The statements from Board Members DesParte and Ho underscore both the significance of this proposal and the range and magnitude of the concerns, for auditors and SEC registrants alike. Indeed, the procedures described above, as well as other aspects of the Proposed AS 2405 and other proposed amendments to PCAOB auditing standards, likely would substantially expand the scope of most audits in relation to identifying, assessing, and addressing potential noncompliance with laws and regulations, particularly for audits of complex, global organizations.  Among other things, the proposal appears not to fully consider the consequences—either for the auditor or for the issuer—of expanding the role of the auditor to include responsibilities that might lie outside the auditor’s core competencies, such as legal analysis.  The auditor’s increased responsibility to identify, evaluate, and report on legal compliance could alter what information the issuer may need to share with the auditor to help ensure that sufficient audit evidence is obtained, as well as the training and quality controls that might be necessary to achieve reasonable assurance that the auditor can evaluate and act on the information received.  Notably, too, the increased sharing of information from the audit client to the auditor that is required under the Proposed AS 2405 would present significant increased risk to the audit client’s legal privileges.  These are but a few of the significant issues that suggest that the Proposed AS 2405 would mean costlier and potentially more expansive audits, with the likely upshot that SEC registrants correspondingly also will need to undertake more expansive compliance initiatives (and share the results of such initiatives with the auditor) in order to satisfy the proposed audit requirements.  Both companies and their auditors will want to follow these proposals carefully and many will likely want to comment on these issues after having reviewed the Board’s proposal.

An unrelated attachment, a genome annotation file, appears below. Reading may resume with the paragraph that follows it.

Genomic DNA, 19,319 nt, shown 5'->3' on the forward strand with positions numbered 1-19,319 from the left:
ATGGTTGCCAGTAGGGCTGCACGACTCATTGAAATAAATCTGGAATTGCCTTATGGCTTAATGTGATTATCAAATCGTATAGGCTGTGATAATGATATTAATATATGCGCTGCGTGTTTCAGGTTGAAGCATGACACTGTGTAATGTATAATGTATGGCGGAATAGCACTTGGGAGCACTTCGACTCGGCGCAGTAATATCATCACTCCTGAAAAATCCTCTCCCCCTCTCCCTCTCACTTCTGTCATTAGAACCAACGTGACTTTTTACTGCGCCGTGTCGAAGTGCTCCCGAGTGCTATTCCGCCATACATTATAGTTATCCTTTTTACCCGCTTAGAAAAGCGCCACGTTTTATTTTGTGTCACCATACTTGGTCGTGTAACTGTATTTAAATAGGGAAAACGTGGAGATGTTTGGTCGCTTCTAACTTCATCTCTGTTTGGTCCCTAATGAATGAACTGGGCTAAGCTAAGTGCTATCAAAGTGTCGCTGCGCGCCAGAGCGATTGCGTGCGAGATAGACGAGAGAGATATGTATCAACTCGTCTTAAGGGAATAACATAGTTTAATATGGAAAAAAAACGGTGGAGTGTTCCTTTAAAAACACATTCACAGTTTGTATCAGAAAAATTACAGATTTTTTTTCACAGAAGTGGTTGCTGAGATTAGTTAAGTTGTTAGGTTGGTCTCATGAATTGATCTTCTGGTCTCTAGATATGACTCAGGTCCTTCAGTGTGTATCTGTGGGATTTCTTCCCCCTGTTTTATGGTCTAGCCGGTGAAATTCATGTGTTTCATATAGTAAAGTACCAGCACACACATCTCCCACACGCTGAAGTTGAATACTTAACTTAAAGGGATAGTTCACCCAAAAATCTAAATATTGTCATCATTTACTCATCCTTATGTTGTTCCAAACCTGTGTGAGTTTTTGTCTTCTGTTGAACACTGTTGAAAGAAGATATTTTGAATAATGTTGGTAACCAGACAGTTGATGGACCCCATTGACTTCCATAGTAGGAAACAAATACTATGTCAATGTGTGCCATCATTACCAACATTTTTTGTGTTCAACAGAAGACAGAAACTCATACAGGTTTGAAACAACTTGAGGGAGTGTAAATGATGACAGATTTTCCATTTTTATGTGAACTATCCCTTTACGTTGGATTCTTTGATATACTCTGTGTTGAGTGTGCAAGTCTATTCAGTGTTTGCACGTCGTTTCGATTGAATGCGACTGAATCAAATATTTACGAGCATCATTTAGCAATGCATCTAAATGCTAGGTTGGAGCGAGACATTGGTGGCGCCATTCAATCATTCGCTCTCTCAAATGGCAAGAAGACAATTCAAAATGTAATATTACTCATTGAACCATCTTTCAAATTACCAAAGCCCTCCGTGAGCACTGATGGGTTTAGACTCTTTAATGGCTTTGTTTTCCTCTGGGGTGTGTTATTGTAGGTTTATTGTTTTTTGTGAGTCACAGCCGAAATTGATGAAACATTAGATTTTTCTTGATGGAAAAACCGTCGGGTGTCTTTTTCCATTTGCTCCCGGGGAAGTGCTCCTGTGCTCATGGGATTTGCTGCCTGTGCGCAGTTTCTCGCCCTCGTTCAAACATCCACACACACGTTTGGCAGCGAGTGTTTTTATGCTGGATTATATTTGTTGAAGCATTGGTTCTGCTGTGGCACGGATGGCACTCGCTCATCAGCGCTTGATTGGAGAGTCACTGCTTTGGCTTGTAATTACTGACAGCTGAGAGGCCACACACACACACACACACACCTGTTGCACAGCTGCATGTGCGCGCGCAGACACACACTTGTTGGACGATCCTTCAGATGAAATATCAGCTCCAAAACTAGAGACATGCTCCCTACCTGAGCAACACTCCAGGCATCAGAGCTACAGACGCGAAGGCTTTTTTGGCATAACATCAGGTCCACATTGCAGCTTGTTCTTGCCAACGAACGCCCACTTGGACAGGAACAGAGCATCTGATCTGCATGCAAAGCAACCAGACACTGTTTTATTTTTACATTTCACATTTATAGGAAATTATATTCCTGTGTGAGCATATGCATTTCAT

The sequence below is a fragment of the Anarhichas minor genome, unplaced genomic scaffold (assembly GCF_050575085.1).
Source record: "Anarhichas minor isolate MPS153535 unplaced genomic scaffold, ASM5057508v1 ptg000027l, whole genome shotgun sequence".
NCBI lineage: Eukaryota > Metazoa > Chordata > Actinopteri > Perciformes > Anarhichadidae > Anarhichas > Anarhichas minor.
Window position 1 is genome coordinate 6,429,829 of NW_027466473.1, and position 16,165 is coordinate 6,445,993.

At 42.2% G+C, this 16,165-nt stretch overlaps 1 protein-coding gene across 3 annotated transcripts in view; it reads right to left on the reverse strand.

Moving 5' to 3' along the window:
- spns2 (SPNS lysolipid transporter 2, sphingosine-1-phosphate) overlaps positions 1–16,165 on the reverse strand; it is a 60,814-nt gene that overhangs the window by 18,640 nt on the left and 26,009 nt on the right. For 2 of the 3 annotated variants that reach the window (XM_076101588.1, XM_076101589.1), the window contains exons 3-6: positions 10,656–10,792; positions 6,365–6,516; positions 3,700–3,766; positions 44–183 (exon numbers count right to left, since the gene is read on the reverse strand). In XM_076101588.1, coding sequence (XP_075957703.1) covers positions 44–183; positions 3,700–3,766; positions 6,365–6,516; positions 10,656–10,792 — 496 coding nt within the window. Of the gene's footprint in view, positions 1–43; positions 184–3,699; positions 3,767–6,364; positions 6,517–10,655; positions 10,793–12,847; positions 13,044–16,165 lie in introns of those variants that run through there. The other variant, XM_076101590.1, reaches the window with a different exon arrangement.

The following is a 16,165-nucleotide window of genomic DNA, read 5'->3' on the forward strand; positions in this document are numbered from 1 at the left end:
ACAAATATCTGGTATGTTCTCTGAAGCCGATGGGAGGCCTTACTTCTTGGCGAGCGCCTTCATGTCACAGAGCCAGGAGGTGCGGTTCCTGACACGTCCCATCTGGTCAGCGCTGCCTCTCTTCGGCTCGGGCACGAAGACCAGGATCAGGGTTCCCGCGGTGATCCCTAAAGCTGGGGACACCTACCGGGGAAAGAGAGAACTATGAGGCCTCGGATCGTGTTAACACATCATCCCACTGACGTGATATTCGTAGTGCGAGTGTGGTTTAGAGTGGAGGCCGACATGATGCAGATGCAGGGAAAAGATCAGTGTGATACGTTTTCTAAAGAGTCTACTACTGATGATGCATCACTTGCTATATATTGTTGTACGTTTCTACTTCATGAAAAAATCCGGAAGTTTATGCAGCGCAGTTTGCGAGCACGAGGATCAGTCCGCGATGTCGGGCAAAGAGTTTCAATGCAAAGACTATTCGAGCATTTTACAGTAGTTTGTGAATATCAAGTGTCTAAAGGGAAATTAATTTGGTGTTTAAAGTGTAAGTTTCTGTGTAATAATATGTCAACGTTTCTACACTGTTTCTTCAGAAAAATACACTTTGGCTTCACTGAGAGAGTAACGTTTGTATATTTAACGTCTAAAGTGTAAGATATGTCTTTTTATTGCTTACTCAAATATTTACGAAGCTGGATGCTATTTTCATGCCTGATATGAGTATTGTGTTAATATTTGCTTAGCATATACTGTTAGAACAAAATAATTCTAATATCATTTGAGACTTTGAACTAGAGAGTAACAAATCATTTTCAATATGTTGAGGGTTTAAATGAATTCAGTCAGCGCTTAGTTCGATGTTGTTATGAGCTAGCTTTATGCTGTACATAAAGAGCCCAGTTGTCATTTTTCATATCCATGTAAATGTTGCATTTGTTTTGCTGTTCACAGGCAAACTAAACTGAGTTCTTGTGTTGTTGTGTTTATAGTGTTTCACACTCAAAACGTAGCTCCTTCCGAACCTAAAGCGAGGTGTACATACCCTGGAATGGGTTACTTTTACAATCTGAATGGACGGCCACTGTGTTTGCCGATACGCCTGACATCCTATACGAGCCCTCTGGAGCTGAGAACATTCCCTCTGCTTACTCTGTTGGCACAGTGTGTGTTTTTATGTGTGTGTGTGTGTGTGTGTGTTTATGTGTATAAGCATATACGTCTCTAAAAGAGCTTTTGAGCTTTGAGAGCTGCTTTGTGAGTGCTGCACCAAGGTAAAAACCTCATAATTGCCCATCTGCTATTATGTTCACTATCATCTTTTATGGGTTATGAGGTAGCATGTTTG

We encourage interested parties to consider submitting comments concerning this proposal.  Especially in light of the dissents by Board Members DesParte and Ho, the comment process should play an important role in shaping whether this proposal moves forward and in the Board’s consideration of this matter.

Gibson Dunn’s lawyers are available to assist in addressing any questions you may have regarding these issues. Please contact the Gibson Dunn lawyer with whom you usually work, any member of the firm’s Accounting Firm Advisory and Defense practice group, or the following practice leaders and authors:

Accounting Firm Advisory and Defense Group:

James J. Farrell – New York (+1 212-351-5326, [email protected])

Ron Hauben – New York (+1 212-351-6293, [email protected])

Monica K. Loseman – Denver (+1 303-298-5784, [email protected])

Michael J. Scanlon – Washington, D.C. (+1 202-887-3668, [email protected])

David C. Ware – Washington, D.C. (+1 202-887-3652, [email protected])

© 2023 Gibson, Dunn & Crutcher LLP

Attorney Advertising:  The enclosed materials have been prepared for general informational purposes only and are not intended as legal advice. Please note, prior results do not guarantee a similar outcome.